So for the first time in over 20 years we need to revisit what teams need to do to understand customers. But luckily, the Cool Concepts give us a framework for defining what we need to know to design for success given the tsunami impact of the iPhone, tablets and other mobile devices.

Taking a step back, we know that the basic structure of Contextual Design still works. Going to the field to understand the world of the customers, interpreting the data as a team, consolidating the data to see the trends and issues and practices of a market, and visioning from that real grounded data—that basic approach still holds today. And the basic process of working out the detailed design and iterating it with users still works as well as it ever did (though we need new design principles and patterns to get it right for each platform—catch a session by David Rondeau, our design chair, to find out more about that).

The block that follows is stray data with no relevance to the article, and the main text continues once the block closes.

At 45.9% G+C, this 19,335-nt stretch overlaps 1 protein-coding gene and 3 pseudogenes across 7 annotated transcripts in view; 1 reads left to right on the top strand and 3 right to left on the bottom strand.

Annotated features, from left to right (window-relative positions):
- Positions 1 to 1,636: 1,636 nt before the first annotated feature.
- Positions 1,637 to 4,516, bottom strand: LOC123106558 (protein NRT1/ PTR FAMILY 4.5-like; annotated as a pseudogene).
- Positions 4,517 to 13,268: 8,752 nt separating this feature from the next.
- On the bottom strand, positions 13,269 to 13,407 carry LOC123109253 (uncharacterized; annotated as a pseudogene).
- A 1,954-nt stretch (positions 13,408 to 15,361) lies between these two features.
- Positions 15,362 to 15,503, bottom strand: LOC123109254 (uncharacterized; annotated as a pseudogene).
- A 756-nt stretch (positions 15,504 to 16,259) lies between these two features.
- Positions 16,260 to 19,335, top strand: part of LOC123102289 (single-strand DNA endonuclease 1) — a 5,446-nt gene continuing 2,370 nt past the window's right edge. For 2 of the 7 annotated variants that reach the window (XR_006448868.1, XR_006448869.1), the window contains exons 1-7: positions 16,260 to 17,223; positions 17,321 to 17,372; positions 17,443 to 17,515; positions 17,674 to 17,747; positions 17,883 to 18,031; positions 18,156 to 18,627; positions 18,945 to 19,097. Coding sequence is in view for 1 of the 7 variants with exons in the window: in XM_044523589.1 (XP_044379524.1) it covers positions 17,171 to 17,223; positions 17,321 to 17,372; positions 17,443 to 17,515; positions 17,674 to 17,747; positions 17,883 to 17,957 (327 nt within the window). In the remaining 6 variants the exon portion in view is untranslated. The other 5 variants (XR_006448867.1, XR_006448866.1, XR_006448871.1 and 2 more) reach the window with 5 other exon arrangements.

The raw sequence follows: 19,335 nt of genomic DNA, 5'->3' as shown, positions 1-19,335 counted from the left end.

But taking only a task focus during the field interviews and looking only at the current Contextual Design work models are not sufficient to understand a world where people move so rapidly from the focused work of the desktop to the on-the-go moments of activity on the phone—moments which may occur in the brief gaps in time while on the go. The existing models and the current structure of a Contextual Design field interview don’t help us capture the way tasks are woven into the time of life and how home and work is tightly intertwined. They don’t help us see core human relationships—and how collaboration has become quicker and more tightly bound to information and a core set of relationships while people move constantly from place to place. We don’t have a process to help us collect data on the subtle influences of identity, particularly professional identity. We don’t have good ways to get at what would be fun or delightful given the product domain.